The IIB launched on 4th June offers a positive carry (over the repo rate of 7.25%) over the next three months. The cumulative carry profile is shown in figure 1. As can be seen, carry decreases during July, before rising sharply in August.
Carry is the extra interest income earned from a fixed income instrument over the cost of borrowing funds needed to invest in the security.
Unlike conventional nominal government securities, carry in inflation-linked bonds varies with spot inflation. As discussed in one of our previous notes (estimating the real yield for the IIB at the auction on 4-June-2013), inflation experiences seasonal fluctuation throughout the year. In certain months the monthly inflation rate may also be negative. Given that the inflation-linked bond principal accretes in line with the inflation index, its carry also varies with inflation.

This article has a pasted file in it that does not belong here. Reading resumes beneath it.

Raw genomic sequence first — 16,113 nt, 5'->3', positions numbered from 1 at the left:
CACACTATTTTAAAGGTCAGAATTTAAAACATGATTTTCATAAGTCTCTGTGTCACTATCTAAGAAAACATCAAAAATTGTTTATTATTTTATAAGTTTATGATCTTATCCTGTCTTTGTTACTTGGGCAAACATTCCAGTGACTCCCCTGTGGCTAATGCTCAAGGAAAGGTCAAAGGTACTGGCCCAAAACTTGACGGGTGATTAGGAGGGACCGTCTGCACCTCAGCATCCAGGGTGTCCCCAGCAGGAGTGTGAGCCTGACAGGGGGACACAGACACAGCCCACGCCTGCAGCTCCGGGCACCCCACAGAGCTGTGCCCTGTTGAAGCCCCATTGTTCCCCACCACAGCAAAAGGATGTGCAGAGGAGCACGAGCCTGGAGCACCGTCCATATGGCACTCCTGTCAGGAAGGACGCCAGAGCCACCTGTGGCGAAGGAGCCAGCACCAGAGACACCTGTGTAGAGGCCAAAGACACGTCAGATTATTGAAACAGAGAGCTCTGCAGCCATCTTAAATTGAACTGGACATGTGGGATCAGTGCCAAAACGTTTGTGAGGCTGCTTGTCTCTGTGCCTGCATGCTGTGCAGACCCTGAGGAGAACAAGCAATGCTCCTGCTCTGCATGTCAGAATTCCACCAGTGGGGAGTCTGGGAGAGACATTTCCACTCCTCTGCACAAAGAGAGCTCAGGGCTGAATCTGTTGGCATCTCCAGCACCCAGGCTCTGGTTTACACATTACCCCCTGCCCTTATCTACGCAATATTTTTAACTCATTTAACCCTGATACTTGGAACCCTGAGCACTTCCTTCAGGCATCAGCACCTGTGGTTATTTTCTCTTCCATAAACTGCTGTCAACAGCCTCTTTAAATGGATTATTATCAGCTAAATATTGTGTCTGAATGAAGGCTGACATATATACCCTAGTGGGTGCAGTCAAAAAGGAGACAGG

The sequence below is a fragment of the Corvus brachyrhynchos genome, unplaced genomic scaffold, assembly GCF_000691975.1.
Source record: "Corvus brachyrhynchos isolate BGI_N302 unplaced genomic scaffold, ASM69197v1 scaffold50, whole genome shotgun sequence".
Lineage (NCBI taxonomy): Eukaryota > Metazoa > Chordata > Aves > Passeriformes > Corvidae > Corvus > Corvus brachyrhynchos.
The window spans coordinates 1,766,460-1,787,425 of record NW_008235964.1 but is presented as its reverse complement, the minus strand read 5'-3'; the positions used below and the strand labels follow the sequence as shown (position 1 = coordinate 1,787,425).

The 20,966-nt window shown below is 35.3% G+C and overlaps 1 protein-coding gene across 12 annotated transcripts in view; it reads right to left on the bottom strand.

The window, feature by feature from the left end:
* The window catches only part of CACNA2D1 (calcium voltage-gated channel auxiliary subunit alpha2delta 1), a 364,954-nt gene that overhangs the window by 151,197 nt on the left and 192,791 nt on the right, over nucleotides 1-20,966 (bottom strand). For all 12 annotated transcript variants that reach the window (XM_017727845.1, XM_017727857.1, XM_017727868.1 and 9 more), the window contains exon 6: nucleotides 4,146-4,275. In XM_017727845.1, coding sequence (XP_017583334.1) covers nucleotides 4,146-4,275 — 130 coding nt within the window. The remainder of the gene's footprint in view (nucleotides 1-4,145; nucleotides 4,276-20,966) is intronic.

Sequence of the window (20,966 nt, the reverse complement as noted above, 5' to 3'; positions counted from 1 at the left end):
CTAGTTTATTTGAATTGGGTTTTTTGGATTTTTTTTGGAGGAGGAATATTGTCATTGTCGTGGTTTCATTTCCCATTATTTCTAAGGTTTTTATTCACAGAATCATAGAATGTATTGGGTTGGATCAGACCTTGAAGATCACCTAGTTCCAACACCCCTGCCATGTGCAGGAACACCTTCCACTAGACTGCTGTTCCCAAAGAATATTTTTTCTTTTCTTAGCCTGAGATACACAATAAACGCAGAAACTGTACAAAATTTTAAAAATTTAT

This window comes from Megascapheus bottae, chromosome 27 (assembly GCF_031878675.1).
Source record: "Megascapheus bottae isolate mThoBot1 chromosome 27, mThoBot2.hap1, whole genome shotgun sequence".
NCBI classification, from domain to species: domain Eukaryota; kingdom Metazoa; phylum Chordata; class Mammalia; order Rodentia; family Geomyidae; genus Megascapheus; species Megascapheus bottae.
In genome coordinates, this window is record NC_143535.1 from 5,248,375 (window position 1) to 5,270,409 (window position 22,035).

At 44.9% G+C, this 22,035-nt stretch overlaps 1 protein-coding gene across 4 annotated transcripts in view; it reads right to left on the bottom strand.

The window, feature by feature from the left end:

The typical way of estimating carry from a Government security is to work out the forward yield for a forward date (using the borrowing rate) and subtract the spot real yield from it. The difference is the carry (in bp) offered by the security over that period.
For the IIB 1.44% GS 2023, since we know the inflation numbers until April, 2013, we can work out its forward yield (and therefore carry) over the next three months. I have worked out the daily carry in the bond and show on a cumulative basis in chart 1. (I have assumed the cost of borrowing to be 7.25%, which is the current repo rate)
As can be seen the carry profile increases up until end of June after which it decreases until end of July. This decrease is because of the negative monthly inflation (realized) between February and March 2013. Thereafter there is a sharp increase in carry because of the +0.5% monthly inflation seen in April.